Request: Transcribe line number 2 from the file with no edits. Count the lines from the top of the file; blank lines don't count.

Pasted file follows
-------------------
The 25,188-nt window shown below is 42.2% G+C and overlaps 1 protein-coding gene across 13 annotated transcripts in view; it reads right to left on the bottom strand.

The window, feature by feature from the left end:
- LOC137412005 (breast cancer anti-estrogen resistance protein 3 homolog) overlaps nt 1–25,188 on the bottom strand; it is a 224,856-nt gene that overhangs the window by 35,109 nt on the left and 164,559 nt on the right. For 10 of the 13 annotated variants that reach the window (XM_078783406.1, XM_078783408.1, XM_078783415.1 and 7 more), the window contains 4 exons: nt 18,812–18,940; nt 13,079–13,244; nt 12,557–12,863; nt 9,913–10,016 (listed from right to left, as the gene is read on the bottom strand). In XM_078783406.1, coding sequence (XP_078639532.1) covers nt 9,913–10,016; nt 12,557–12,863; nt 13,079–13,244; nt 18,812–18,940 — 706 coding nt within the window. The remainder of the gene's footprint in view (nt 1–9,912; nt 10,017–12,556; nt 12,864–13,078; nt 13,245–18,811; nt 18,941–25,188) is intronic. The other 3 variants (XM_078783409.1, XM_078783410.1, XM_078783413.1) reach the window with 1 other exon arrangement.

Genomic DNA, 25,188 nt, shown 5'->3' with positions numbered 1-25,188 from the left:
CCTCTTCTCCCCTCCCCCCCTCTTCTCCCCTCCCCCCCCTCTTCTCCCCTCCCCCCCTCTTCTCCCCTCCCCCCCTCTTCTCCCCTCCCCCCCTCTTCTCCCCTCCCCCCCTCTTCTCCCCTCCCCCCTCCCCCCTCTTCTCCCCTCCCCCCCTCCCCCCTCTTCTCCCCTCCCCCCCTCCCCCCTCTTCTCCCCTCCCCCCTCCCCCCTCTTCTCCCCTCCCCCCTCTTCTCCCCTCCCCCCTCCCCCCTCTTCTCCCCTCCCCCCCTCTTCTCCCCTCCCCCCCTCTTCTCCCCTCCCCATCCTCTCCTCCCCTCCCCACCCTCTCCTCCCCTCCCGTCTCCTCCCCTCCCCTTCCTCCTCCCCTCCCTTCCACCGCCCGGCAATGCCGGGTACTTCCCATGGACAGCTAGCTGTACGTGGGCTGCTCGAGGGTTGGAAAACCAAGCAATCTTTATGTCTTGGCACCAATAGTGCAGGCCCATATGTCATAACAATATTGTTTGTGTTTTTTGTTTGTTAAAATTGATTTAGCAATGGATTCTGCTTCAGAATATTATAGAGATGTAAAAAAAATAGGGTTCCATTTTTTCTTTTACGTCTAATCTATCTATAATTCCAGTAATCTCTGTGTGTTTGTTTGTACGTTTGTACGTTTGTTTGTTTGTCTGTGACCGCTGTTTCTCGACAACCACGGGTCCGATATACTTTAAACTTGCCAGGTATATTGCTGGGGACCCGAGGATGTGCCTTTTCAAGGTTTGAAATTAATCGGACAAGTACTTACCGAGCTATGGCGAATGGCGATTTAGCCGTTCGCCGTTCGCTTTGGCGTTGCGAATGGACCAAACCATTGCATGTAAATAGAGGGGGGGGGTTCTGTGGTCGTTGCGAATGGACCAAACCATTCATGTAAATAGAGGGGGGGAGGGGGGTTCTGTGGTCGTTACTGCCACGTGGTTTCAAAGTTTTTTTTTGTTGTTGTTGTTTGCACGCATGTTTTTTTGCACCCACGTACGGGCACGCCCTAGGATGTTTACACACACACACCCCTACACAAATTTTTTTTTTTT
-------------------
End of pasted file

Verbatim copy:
The window, feature by feature from the left end: